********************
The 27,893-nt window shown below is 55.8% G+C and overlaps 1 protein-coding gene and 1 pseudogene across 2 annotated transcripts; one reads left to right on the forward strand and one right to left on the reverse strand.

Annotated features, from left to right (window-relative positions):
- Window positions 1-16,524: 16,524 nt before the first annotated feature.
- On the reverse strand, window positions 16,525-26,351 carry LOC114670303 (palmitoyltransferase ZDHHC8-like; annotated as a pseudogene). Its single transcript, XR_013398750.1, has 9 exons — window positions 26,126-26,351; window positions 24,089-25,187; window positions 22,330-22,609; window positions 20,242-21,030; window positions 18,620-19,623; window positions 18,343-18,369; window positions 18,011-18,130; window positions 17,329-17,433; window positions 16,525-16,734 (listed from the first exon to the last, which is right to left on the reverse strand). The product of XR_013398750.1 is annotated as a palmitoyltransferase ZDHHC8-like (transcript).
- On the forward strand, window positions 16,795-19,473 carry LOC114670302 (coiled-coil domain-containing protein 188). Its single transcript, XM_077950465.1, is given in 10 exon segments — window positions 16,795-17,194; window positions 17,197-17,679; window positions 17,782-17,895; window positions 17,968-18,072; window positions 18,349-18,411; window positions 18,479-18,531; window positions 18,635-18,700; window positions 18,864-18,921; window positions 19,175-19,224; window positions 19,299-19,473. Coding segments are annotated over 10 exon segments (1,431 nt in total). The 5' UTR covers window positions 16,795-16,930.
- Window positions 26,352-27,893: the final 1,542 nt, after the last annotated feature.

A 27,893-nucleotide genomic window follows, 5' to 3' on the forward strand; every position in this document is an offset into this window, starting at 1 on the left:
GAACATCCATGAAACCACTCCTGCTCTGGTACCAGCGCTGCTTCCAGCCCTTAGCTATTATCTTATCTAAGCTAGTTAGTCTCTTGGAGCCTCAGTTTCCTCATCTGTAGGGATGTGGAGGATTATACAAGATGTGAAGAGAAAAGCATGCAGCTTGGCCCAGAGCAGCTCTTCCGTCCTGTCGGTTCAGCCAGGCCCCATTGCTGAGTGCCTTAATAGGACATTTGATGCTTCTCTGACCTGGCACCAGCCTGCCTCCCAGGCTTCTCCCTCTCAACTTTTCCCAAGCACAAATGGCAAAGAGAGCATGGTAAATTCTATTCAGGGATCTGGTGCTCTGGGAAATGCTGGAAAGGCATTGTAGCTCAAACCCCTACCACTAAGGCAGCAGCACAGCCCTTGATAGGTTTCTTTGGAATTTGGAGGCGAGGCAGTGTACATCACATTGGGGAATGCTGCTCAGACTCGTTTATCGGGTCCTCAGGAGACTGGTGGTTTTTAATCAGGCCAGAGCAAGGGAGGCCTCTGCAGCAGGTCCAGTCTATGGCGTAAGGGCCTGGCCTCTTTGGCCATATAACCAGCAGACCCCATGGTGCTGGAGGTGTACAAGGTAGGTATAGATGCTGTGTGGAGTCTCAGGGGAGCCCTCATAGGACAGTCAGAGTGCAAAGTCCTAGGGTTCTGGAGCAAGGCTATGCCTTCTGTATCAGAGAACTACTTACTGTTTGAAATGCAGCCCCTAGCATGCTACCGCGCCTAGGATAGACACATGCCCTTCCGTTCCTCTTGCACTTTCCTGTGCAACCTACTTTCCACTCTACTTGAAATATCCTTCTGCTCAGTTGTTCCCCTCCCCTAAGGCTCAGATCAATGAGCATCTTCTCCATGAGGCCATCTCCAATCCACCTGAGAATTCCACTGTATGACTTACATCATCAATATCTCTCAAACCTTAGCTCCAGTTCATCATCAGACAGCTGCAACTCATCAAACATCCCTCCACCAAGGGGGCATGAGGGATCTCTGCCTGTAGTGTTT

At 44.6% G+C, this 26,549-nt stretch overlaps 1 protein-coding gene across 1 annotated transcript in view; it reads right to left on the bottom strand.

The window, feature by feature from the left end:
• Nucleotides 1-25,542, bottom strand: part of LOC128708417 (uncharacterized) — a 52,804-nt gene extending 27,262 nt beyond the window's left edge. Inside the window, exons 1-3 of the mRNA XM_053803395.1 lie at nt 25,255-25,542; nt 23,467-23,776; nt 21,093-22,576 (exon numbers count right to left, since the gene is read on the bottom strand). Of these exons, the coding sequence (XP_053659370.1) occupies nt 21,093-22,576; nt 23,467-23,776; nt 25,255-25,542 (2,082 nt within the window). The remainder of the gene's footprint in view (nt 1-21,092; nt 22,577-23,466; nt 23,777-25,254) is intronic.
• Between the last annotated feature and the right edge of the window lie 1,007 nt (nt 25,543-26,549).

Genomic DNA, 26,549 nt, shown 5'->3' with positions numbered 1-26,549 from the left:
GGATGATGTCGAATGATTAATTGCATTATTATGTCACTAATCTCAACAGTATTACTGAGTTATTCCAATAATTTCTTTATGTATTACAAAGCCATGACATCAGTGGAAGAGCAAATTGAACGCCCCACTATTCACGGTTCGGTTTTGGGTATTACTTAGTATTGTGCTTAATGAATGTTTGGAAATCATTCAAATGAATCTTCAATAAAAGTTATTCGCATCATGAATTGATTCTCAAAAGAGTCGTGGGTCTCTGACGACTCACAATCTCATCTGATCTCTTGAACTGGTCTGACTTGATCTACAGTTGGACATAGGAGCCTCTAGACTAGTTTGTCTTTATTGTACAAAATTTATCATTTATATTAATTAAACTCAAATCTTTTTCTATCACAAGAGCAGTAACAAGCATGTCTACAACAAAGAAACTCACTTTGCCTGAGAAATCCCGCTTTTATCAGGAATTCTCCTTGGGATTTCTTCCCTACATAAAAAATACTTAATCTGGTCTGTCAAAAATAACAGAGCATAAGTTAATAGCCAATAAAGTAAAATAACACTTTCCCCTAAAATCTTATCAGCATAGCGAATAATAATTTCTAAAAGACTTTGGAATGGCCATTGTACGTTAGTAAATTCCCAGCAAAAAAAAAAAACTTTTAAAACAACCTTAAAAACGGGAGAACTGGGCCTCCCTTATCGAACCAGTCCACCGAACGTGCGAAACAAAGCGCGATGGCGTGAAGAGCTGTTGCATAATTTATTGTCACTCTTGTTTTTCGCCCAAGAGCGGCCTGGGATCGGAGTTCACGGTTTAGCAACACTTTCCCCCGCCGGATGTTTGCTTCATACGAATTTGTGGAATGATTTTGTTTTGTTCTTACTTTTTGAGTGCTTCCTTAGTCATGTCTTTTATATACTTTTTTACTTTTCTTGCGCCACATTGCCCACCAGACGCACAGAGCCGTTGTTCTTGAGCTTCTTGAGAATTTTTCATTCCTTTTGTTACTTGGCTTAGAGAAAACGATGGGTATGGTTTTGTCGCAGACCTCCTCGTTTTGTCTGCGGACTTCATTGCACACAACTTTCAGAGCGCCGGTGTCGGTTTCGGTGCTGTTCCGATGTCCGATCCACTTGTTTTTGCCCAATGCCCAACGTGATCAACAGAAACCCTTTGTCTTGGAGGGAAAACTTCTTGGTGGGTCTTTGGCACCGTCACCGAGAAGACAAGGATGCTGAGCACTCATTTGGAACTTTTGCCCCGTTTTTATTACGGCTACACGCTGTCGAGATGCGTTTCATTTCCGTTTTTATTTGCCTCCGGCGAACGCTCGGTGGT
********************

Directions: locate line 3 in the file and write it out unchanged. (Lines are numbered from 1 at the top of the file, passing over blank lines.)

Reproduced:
- Window positions 1-16,524: 16,524 nt before the first annotated feature.